The name's Devereaux. Peter Devereaux.
After four tours of duty as James Bond, actor Pierce Brosnan returns to the spy thriller game with this weekend's "The November Man," an adaptation of the Bill Granger novel "There Are No Spies." It follows a retired CIA spook who returns to the shadowy world of bullets, broads and betrayals, after several years away from the action — not unlike Brosnan's own career.
For fans eager to see if Brosnan still has the rogue charm he brought to his years as Agent 007, expect to walk away pleased. But there are other reasons why "The November Man" might not work out as well as some would hope. Read on for a collection of reviews:
"After a mission gone wrong, CIA agent Peter Devereaux (Pierce Brosnan) is pretty much retired until years later when his wife is killed in another mission gone wrong and he's pulled back onto the job when a Bosnian politician named Fedrov (Lazar Ristovski) plots to get rid of anyone who may know about his war crimes, particularly the rape of young women, including a witness Devereaux needs to find and protect before she's also killed." — Edward Douglas, Coming Soon
The Good News
"'The November Man' is a nasty piece of work — the kind of movie where it’s not enough for a bad guy to get a sniper’s bullet through the brain in close-up; he also has to smash his head against the side of a boat as his lifeless body plummets to the water. (He’s on a boat.) Based on the late author Bill Granger’s popular series of Cold War–era espionage novels, this thriller, updated for our times and starring Pierce Brosnan as Granger’s CIA agent hero Bill Devereaux, is appropriately pulpy — fuss-free and fast. If it doesn’t transcend its genre origins, I suspect it’s because it doesn’t want to." — Bilge Ebiri, New York Magazine's Vulture
The Good And Bad News
"If you're like me and wanted to see 'The November Man' solely for Pierce Brosnan as a super spy, I've got some good news and some bad news. The good news is, Brosnan hasn't lost a step since his days playing James Bond, and even at 60, he's still got the sexy swagger you fell in love with in 'GoldenEye.' The bad news? 'The November Man' is nowhere near up to snuff for Brosnan's undeniable screen presence. The script is a complete mess, and the character Brosnan plays, Peter Devereaux, is wildly inconsistent, to the point that sometimes you'll be wondering if you should root for him at all." — Max Nicholson, IGN Movies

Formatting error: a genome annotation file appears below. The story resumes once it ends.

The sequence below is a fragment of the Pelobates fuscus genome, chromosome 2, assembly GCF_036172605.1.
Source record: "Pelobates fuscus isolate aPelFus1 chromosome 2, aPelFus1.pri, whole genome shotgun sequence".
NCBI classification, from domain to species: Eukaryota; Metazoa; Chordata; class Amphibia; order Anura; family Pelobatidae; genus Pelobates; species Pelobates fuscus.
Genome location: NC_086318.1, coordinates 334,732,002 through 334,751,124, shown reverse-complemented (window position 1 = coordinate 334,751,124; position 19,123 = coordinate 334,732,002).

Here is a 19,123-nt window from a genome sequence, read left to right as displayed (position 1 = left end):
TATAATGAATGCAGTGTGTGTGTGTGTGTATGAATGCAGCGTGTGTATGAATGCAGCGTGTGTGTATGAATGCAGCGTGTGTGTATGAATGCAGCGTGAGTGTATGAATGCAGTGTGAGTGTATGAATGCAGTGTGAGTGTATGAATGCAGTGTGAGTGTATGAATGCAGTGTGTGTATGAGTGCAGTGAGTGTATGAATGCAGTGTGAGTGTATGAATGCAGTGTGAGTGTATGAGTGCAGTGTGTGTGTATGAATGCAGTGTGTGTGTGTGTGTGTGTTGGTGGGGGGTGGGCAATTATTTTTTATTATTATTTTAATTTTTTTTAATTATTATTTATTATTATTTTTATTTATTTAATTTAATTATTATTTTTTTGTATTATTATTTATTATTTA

The Bad News
"There's no way around this: 'The November Man' is asinine. It is not without its pleasures – if you like seeing people get hit in the face with shovels, that is – but it might be the most irresponsibly dumb spy thriller I've seen in some time. It seems we can't go a week without another mid-budget action film from a slew of international producers, a recognizable face out front practically bullying us to make a Redbox rental. (Holding a gun and scowling usually reduces me to 'yes, sir' obedience.) Unlike the 'Expendables' or 'Getaway' or any number of Nicolas Cage flicks, you can at least rationalize that this one is a slight cut above the others. If those are McDonald’s and Burger King, this one is at least The Olive Garden — it’s no less recycled, but the existence of a cloth napkin allows for the facade of decency." — Jordan Hoffman, The Guardian
The Final Word
"Even a decade after he turned in his Bond badge, Brosnan, 61, still has the goods. He's convincing, and still dashing, as a world-weary assassin who yearns for a simpler life. It's just too bad he's forced to maneuver this rather clunky vehicle. He deserves better.
"'November Man' is not quite dead on arrival. But the generic espionage tale would be a goner if not for Brosnan's invigorating performance." — Claudia Puig, USA Today
"The November Man" is in theaters now.